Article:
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      Mind the Gap - The IP Protection law vs. customs recordal in Hong Kong

      Published on 28 Jan 2021 | 3 min read
      IP enforcement in key global markets is increasingly complex. What's the legal theory? What's the reality in practice?

      The Enforcement Gap refers to the difference between legal theory on anti-counterfeiting; that is how the laws purport to prevent such illegal activities and the practical outcomes. This is the last leg of the series of articles which examines the Enforcement Gap. Our last eight pieces explored the the Enforcement Gap in Thailand, Russia, China, Philippines, Indonesia, Cambodia, UAE and Vietnam.

       

      The Enforcement Gap in Hong Kong

      Customs recordal is one of the most effective and efficient ways of protecting a brand owner’s intellectual property rights. It is often overlooked as IPR owners do not want to get entangled in bureaucratic processes and red tape. Yet it offers a unique and valuable method for combating infringements since it is primarily used to cut off the entry and exit of infringing goods in certain jurisdictions.

       

      Customs recordals

      The Customs recording process in jurisdictions such as Mainland China and the European Union (“EU”) is relatively easy. It can be done online by simply filling in the necessary details and submitting the relevant documents through an online platform. Whereas no official fees are charged for Customs recordal in both Hong Kong and the EU, China Customs imposes a fee of RMB 800 (~USD 115) per trade mark recordal.

      Once the General Administration of Customs (‘GAC’), which is the customs authority in the Mainland, has approved the recordation, it becomes effective from the approval date and will be valid for a period of 10 years. For EU, the Customs recordal, which is termed as an Application for Action (“AFA”), has a validity not exceeding one year which can be extended upon request.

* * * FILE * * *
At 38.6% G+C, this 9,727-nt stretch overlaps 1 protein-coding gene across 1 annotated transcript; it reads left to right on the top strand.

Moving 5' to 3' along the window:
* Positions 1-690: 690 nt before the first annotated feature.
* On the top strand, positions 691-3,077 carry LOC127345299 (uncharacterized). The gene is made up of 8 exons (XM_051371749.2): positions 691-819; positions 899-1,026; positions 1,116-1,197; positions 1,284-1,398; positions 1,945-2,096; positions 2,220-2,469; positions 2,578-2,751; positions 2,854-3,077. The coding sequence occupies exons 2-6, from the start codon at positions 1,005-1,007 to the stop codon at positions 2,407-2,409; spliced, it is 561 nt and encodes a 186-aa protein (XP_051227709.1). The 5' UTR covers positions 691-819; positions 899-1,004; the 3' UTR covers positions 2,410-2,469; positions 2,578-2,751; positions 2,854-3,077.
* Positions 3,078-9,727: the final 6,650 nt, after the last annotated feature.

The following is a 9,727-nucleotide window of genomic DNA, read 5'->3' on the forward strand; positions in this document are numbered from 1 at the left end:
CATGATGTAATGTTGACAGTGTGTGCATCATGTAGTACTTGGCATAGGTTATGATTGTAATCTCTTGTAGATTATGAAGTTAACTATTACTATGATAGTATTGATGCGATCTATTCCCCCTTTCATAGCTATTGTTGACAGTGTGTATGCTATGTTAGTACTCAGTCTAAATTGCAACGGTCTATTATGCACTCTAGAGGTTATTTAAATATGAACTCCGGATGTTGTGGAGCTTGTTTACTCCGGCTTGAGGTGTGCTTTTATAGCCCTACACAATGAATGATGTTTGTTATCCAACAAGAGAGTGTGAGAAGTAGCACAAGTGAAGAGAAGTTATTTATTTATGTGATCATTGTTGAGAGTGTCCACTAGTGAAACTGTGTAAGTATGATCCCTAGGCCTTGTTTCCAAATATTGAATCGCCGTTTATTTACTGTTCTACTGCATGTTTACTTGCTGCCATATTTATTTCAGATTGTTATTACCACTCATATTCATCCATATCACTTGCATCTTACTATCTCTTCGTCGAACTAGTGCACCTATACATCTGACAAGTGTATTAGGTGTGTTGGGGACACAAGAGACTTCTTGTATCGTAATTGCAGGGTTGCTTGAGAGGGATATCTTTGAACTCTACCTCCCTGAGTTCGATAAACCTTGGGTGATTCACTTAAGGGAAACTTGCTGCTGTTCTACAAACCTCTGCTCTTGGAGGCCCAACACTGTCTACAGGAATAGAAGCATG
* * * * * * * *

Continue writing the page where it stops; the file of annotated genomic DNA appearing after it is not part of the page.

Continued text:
The ease of the recordal process, however, comes with a downside as the IPR owner needs to be prepared for the correlative bonds, fees and damages which may be incurred for the actions taken by these Customs authorities. For China, whenever the GAC detains suspected infringing goods either through an application by the IPR owner or ex-officio action by the customs authorities, a bond needs to be provided that will cover the potential losses of the consignee or consignor and/or costs incurred by Customs for warehousing, storage and destruction of the infringing goods. The same holds true for the AFA as the IPR owner is required to submit an undertaking where it will pay all costs and liabilities incurred from the moment of detention or suspension for the release of goods.

       

      Hong Kong Customs Recordal

      In contrast, the Customs & Excise Department (‘HKC&E’), which is the only department in Hong Kong responsible for taking criminal sanctions against copyright and trademark infringements, employs one of the most stringent and cumbersome Customs recordation processes compared with the jurisdictions mentioned above. Notwithstanding, once the rigorous recordation process is completed, IPR owners immediately realise the benefits since there is no bond or guarantee required to detain infringing goods.

      The two integral requirements in Hong Kong Customs recordal are as follows:

      1. The IPR owner needs to locate a competent examiner to examine the seizure; and
      2. There is a current case of trademark or copyright infringement happening in Hong Kong.

      Upon the submission and approval of the required documents, the HKC&E will arrange a meeting with the nominated examiner to assess his competency.

      Upon the submission and approval of the required documents, the HKC&E will arrange a meeting with the nominated examiner to assess his competency.

      As simple as it may seem, Customs recordation in Hong Kong involves expending a lot of time and effort not just in preparing the required documents, but also in facilitating and coordinating with both the intellectual property rights owner and the HKC&E. Even if an examiner has been successfully recorded, more work needs to be done in liaising and aiding the HKC&E in its enforcement actions against infringing products.

      Yet, a little sacrifice goes a long way as the support given to the HKC&E will undoubtedly translate to responsive and effective enforcement actions that will, in turn, cleanse the market of infringing goods. 

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